Can You Train for a Ski Marathon in 10 Days — Day 10: Race Day

Julia Schneemann | LaughsLaughs
Snow white
It was a fun 10 days and we vow to be back next year, maybe this time we will dress up like these guys did as snow white and the 7 dwarves. | Picture: Julia Schneemann

Today is the day: race day. After a breakfast of some honey toast and half a banana, we pack the car. I wax the skis one last time and I drop the boys early in Surlej which is below the ski resort Corvatsch, from where they catch the bus to Maloja, as the roads are closed.

I return home and eagerly watch the race on my device. You can follow the race live on the Datasport website via the chip every racer has been provided with. Till’s starting bib is 15393 and Wolf’s is 15399. To my surprise, Wolf is actually about a kilometer ahead of Till. For the first 7 miles (10 km) Wolf was about a kilometer ahead of Till. Apparently balance was winning over aerobic fitness level in the beginning. I credit his mogul skiing skills for being so good at balancing on the cross country skis, after all, a pair of ID Ones is not much fatter underfoot.

Till and Wolf
Wolf in the lead, until a snack attack near lake Silvaplana got the better of him. | Picture: Screenshot from Datasport Live coverage

Then Till overtook Wolf somewhere on lake Silvaplana; Wolf admits that he had a snack at one of the rest stops,

“You don’t understand, I was really hungry, mom!”

Till was about a mile ahead of Wolf for the next 14 miles or so, but then extended his lead steadily but surely. Till confirmed, “Having trained with you along the airport stretch was really helpful. I knew the track and I knew I could really go for it and I managed to overtake quite a few people.” Till knew every bit of the race course from here on and picked up the pace. The undulating bits did not bother him, he knew when to push for the uphill bits and when to rest on the downhill stretches and he extended his lead gradually from 1 mile ahead of Wolf to 2.5 miles ahead over the next 4 miles. Or maybe Wolf was having another snack break, we cannot be sure.

Airport Samedan
Till hits the airport, where we trained together, and extends his lead on Wolf from a mile to several miles. | Picture: Screenshot Datasport Live Coverage

Till was feeling great and his endurance level came to his advantage as he kicked into the next gear on the familiar territory, while people around him — including Wolf — were struggling. Wolf admits, “after kilometer 30 (19 miles) I was just shattered. I just kept moving out off sheer will power. I had no energy but I just thought: ‘even if I go slowly, every bit gets me towards the finish’.”

I met the boys in the finish area and I spotted Till in the home stretch from a mile away. First of all the kid is 6 foot 2 and secondly he had recently shaved his head and looked like a bowling ball. I knew he was wearing his red top — which once again was stuck to his elbow from a bloody crash earlier in the race — and I recognized his style from a mile away. I cheered him on for the last few meters and he crossed the finish line with a big smile on his face.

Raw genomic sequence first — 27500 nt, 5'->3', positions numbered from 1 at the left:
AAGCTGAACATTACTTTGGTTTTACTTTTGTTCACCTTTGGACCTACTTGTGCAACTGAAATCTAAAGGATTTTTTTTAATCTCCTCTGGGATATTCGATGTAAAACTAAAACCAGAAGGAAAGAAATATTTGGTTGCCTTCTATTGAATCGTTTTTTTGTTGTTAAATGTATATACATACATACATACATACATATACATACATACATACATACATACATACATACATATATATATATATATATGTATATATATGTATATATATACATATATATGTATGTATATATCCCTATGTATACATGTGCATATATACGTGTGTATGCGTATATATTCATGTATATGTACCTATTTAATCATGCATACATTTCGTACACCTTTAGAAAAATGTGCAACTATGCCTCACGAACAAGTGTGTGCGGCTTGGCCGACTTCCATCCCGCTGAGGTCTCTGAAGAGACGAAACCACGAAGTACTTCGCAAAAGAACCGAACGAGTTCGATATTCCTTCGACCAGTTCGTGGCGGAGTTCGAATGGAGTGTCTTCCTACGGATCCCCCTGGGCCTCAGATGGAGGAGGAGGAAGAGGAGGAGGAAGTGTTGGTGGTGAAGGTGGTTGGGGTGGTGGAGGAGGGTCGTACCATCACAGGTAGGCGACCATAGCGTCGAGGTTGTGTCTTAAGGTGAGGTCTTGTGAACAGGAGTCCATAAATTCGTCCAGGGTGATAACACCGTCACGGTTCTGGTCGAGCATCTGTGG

Till is an Engadin Ski Marathon finisher! Eagle eyed readers will notice the difference in skis on his feet. One broke mid-way and was replaced with a back-up ski. | Picture: Julia Schneemann

”Jules, Jules, check out my skis,”

Till calls from across the finish area. I had given Till my skis because they were longer than his rentals and when I looked at his feet, there was just one of my skis and a different coloured, slightly shorter one on his left foot. Apparently near the half-marathon in Pontresina the left ski broke in a crash and was replaced with a back-up ski.

There was a recount of the many crashes — there is apparently a dicy downhill stretch before Pontresina that sent many flying. Many snowplough down but Wolf admits to schussing down and jumping over people who had crashed before him. Wolf only had only one crash but says it was due to someone crashing into him, so we will not count that one. But back to Wolf — yes he made it, 43 minutes after Till, but he did. When he saw us cheering him on near the finish, he gave it a last push. He missed his goal of sub four hours, but a 4:07 hour effort is not bad for a kid that has been on cross country skis three times in total. Till finished in 3:24 hours and wonders just how fast he could have been without a broken ski and better technique.

So: can you train for a ski marathon in 10 days? Yes you can! Would I recommend it? Well, maybe not. Till certainly has caught the bug and is keen to compete again next year, but this time with more training and preferably some technique lessons. So watch this space. All in all the boys did extremely well, going from zero to marathon in 10 days and finishing in 4,538th and 5,820th place in a field of 14,000 cross country skiers.

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